How to prepare for the DI & Logical analysis section of IIFT exam?

IFT Preparation Tips for Data Interpretation and Logical Reasoning

Solve the easy problems first, then the difficult ones: Using the IIFT Mock Tests and previous year’s questions can help. Candidates aware of their talents and the fields in which they excel can swiftly answer such questions before moving on to the more difficult, time-consuming ones. This will also boost your self-assurance.

Use shortcuts to answer reasoning questions: There are various ways to answer each type of question, and most questions may be answered in an efficient and timely manner. Making a mind map, diagrams, and other visual aids are examples. This is very useful for blood ties, syllogisms, and other similar topics. You can find excellent tutorials on these topics online and on YouTube and other similar platforms.

Understand which questions to skip: Prioritization is crucial for a high IIFT score. Some questions are quite extensive and time-consuming, so place your best questions that you can answer promptly and without wasting too much time.

Problems with a puzzle element: There are no shortcuts to solving these types of questions. Typically, such questions are unique in character, requiring candidates to devise a solution on their own.

Questions about seating arrangements: Linear Arrangement, Circular Arrangement, and Rectangular Arrangement are the three primary forms of seating arrangement questions. Candidates must ensure that they grasp all of the facts offered in the statement and look for the important piece of information that provides the most concrete information in such questions.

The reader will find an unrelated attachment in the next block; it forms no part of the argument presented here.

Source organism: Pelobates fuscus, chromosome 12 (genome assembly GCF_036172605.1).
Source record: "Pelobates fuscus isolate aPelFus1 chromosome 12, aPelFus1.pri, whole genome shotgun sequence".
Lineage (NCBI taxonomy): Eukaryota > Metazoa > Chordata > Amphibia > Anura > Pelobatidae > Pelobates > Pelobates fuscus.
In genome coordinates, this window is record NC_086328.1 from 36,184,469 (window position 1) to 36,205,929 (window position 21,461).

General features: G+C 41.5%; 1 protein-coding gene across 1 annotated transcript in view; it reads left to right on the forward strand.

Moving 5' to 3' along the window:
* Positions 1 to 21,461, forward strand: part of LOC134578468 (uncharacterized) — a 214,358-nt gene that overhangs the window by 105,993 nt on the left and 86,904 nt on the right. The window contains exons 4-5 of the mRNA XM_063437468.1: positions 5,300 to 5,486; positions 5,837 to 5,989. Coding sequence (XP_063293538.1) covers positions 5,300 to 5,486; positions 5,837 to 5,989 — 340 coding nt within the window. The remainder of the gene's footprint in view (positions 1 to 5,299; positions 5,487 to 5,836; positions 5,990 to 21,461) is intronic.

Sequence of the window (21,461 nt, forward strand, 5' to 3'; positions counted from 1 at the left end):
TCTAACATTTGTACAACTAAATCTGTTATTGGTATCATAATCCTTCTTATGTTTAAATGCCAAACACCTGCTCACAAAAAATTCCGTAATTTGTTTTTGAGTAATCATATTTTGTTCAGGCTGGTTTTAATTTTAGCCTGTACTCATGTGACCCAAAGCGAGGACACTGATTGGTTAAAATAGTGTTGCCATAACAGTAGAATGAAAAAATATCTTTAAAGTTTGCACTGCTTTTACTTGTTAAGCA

Easy topics in Reasoning Section:

  • Odd Pair,
  • Analogy,
  • Directions,
  • Alphabet Series And
  • Number Series.

Time-Consuming Topics: Some of the more difficult and time-consuming topics in The Analytical and Logical Reasoning Section are listed below:

  • Seating arrangement,
  • complex puzzles,
  • input-output machine

More Preparation tips for Data Interpretation and Logical Reasoning

Beat the Basics: Because DILR is the most difficult component of the IIFT exam, you should concentrate on mastering the fundamentals. Begin with logical reasoning’s Arrangements and Data Interpretation’s Missing Information. Refer to your study materials or online video courses to help you create concepts. Take a topic mock to review your understanding of the topics once you’ve grasped them. All you need to pass through this section is to take mock exams at the end of each lesson and evaluate your mental strength.

Create the logic: Practice problems about Venn Diagrams, Games and Tournaments, Coding-Decoding, Blood Relations, Directions Sense, Quantitative Reasoning, and other significant topics. Because of their logical simplicity, practising these topics will be quite beneficial to you. Problem-solving becomes simple if you understand the logic behind the query.

Be specific in your interpretations : Because DILR includes table-based, graph-based, and chart-based questions, be specific in your interpretations of the data depicted in the table, chart, graph, or frequency diagrams.